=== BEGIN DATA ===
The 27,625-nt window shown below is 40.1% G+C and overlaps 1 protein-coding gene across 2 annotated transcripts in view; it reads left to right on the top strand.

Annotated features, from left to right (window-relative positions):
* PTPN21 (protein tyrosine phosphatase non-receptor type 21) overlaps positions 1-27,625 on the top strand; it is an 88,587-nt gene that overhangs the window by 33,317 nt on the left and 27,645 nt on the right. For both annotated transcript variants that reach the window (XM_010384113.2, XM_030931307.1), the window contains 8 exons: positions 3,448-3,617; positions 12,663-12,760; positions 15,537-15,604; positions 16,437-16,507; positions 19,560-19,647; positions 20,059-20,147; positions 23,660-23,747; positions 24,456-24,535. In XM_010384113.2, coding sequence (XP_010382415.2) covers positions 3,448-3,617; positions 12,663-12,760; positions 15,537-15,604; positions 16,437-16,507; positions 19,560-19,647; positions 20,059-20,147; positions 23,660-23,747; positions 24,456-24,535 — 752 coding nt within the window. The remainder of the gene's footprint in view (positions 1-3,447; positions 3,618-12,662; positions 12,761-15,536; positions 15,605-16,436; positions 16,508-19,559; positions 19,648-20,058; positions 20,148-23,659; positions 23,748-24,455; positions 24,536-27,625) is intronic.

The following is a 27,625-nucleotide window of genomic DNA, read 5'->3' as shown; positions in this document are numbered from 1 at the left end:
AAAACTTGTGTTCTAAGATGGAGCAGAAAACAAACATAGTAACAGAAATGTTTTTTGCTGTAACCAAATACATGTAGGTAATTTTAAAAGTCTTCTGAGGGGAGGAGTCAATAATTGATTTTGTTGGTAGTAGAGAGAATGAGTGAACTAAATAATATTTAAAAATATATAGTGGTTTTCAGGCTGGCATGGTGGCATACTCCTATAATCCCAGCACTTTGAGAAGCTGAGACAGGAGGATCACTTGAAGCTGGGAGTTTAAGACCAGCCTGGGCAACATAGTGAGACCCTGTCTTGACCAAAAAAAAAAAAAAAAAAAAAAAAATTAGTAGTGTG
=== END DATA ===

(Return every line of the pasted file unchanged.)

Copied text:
The 27,625-nt window shown below is 40.1% G+C and overlaps 1 protein-coding gene across 2 annotated transcripts in view; it reads left to right on the top strand.

Annotated features, from left to right (window-relative positions):
* PTPN21 (protein tyrosine phosphatase non-receptor type 21) overlaps positions 1-27,625 on the top strand; it is an 88,587-nt gene that overhangs the window by 33,317 nt on the left and 27,645 nt on the right. For both annotated transcript variants that reach the window (XM_010384113.2, XM_030931307.1), the window contains 8 exons: positions 3,448-3,617; positions 12,663-12,760; positions 15,537-15,604; positions 16,437-16,507; positions 19,560-19,647; positions 20,059-20,147; positions 23,660-23,747; positions 24,456-24,535. In XM_010384113.2, coding sequence (XP_010382415.2) covers positions 3,448-3,617; positions 12,663-12,760; positions 15,537-15,604; positions 16,437-16,507; positions 19,560-19,647; positions 20,059-20,147; positions 23,660-23,747; positions 24,456-24,535 — 752 coding nt within the window. The remainder of the gene's footprint in view (positions 1-3,447; positions 3,618-12,662; positions 12,761-15,536; positions 15,605-16,436; positions 16,508-19,559; positions 19,648-20,058; positions 20,148-23,659; positions 23,748-24,455; positions 24,536-27,625) is intronic.

The following is a 27,625-nucleotide window of genomic DNA, read 5'->3' as shown; positions in this document are numbered from 1 at the left end:
AAAACTTGTGTTCTAAGATGGAGCAGAAAACAAACATAGTAACAGAAATGTTTTTTGCTGTAACCAAATACATGTAGGTAATTTTAAAAGTCTTCTGAGGGGAGGAGTCAATAATTGATTTTGTTGGTAGTAGAGAGAATGAGTGAACTAAATAATATTTAAAAATATATAGTGGTTTTCAGGCTGGCATGGTGGCATACTCCTATAATCCCAGCACTTTGAGAAGCTGAGACAGGAGGATCACTTGAAGCTGGGAGTTTAAGACCAGCCTGGGCAACATAGTGAGACCCTGTCTTGACCAAAAAAAAAAAAAAAAAAAAAAAAATTAGTAGTGTG